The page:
Actor Mel Gibson's alleged anti-Semitic remarks have provoked a strong response from the Hollywood community, with some questioning his future as a film-maker.
Mr Gibson was arrested on Friday in Malibu, California
"It's incredibly disappointing somebody of his stature would speak out that way at this sensitive time," Sony Pictures' Amy Pascal told the Los Angeles Times.
"I don't think I want to see any more Mel Gibson movies," veteran presenter Barbara Walters told the ABC network.
Producer Peter Bart, meanwhile, said Mr Gibson had "seriously compromised" his
"The critics will forever kill him," he wrote in industry newspaper Variety. "Sectors of the audience will shun his work. Through his incoherent tirades he has betrayed his friends and colleagues."
"I am so sad, so hurt and so disappointed," producer Jerry Weintraub told the Los Angeles Times. "I really feel bad for him as a human being."
His sentiments were echoed in the same newspaper by Jeff Berg, head of the International Creative Management (ICM) talent agency, who said Mr Gibson had created "a first-class mess".
"I hate what he said, and so does he," said Mr Berg, whose agency has represented the Braveheart star for 18 years.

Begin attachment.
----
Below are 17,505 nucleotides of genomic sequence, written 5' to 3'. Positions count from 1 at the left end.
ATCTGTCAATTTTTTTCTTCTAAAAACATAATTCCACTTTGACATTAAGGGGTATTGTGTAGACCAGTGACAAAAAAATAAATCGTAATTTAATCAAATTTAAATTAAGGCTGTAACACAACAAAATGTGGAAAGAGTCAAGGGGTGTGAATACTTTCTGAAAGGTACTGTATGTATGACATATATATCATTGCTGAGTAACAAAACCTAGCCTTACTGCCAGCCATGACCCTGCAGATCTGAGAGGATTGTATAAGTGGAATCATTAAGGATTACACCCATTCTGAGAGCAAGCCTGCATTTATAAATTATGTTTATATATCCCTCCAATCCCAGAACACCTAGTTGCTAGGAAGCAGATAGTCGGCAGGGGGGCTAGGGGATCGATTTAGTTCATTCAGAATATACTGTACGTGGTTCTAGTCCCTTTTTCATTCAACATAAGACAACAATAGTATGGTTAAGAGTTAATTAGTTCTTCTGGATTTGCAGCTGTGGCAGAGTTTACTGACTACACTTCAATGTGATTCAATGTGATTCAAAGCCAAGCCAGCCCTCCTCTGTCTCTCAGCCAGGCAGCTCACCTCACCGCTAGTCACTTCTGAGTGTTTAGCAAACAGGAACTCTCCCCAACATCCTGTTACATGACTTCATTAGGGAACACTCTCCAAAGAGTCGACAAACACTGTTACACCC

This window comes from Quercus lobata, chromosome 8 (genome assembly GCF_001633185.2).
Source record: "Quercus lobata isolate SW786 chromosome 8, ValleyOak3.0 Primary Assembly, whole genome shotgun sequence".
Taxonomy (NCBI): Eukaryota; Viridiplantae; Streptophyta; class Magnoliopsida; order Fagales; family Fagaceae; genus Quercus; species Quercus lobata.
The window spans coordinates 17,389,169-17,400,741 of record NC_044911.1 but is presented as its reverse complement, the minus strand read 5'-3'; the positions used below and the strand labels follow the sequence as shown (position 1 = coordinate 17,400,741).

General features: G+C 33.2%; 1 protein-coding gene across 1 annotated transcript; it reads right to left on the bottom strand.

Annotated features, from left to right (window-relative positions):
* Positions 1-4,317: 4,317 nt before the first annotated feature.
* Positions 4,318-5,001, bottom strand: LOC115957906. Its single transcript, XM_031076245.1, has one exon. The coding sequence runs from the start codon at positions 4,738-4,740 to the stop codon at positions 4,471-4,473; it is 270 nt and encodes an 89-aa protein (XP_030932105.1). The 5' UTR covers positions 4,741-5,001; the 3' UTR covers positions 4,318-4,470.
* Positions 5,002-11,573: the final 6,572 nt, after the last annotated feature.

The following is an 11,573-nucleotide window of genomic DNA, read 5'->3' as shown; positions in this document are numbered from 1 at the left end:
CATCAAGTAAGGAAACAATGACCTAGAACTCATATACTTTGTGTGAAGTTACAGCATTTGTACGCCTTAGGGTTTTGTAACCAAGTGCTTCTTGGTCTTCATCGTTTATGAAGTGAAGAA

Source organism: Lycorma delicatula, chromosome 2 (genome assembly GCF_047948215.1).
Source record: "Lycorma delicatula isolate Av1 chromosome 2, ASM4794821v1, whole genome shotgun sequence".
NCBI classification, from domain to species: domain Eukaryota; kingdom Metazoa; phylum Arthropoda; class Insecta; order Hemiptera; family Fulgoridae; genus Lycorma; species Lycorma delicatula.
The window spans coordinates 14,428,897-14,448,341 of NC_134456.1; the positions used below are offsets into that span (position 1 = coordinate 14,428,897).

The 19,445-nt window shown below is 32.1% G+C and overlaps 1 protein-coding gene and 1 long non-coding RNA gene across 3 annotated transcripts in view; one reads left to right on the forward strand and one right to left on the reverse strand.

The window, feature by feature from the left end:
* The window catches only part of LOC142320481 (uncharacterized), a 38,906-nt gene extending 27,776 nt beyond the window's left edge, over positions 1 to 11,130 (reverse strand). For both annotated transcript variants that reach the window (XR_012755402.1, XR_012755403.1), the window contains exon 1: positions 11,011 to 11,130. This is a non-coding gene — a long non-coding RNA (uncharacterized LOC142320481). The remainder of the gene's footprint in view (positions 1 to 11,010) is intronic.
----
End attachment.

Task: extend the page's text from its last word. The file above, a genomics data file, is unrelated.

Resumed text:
"You cannot spin this. This is a question not of how low you can sink, but how you can dig yourself out of this hole."
His latest film Apocalypto is released in the US in December
"To make all of your money from Jews in Hollywood, and then have a few drinks and say you hate Jews, is shocking," said Arnon Milchan, producer of JFK and LA Confidential.
But Mr Gibson has received support from Oren Aviv, president of Buena Vista Pictures Marketing.
"We all make mistakes and I've accepted his apology to what was a regrettable situation," he told Slate magazine.
"I wish him the very best on his path to healing."
Mr Aviv will oversee the US release of Apocalypto, Mr Gibson's latest directorial project, later this year.